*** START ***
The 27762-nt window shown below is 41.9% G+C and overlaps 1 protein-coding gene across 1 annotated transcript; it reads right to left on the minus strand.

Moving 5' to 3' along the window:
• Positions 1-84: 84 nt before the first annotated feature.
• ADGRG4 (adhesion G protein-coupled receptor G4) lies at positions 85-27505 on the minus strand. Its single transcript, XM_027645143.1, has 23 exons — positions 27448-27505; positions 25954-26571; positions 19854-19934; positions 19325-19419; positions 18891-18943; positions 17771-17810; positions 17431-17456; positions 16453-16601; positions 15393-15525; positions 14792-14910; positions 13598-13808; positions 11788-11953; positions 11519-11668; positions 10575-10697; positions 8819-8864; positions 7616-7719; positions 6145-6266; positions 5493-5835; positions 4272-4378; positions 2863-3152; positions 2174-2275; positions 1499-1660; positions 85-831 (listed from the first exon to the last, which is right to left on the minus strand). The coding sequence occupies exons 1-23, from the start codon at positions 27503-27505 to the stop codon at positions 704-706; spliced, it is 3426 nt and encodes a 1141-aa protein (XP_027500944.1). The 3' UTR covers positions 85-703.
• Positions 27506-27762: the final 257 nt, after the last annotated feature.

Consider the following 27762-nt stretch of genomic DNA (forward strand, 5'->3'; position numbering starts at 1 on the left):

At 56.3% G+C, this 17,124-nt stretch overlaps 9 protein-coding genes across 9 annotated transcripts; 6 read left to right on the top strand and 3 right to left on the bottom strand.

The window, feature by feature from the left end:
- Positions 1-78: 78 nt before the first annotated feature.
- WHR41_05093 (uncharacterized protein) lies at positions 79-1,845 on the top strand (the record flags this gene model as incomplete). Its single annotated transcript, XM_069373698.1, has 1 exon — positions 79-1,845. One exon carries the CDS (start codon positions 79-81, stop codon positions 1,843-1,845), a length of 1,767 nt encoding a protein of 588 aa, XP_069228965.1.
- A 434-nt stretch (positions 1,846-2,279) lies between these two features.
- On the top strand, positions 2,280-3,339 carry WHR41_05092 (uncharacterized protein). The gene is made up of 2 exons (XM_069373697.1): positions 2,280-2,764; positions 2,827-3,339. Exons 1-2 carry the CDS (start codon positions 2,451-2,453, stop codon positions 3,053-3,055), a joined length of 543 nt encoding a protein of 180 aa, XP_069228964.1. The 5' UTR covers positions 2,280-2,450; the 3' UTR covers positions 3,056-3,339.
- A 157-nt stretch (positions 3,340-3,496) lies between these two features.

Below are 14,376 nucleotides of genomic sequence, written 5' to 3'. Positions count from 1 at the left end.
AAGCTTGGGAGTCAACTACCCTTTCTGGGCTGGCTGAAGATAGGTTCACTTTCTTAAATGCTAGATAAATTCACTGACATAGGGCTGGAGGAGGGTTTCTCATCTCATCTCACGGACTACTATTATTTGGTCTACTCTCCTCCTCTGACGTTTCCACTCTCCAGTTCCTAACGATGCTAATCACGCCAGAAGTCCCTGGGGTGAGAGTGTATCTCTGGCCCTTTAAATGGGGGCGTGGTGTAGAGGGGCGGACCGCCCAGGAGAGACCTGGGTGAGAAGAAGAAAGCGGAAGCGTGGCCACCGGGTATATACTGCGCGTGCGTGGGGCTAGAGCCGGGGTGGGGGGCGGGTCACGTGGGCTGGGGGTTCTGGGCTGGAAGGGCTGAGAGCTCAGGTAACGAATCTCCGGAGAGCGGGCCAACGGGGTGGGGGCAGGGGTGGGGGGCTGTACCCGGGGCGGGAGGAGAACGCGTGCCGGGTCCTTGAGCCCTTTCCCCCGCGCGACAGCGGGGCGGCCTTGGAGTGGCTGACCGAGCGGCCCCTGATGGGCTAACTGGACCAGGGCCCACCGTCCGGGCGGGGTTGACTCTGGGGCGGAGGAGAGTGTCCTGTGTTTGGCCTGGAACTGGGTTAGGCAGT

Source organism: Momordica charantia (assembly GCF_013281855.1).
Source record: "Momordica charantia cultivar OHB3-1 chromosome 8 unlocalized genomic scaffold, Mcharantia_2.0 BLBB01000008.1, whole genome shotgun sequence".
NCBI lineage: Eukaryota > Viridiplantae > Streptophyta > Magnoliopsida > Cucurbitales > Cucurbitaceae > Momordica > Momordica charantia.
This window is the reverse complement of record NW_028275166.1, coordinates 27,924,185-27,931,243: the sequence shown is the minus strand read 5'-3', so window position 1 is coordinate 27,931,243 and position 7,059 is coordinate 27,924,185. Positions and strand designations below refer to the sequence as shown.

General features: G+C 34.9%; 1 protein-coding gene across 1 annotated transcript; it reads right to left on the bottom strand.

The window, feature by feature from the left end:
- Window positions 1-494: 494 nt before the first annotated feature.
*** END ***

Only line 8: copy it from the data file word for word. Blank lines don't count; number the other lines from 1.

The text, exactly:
The window, feature by feature from the left end: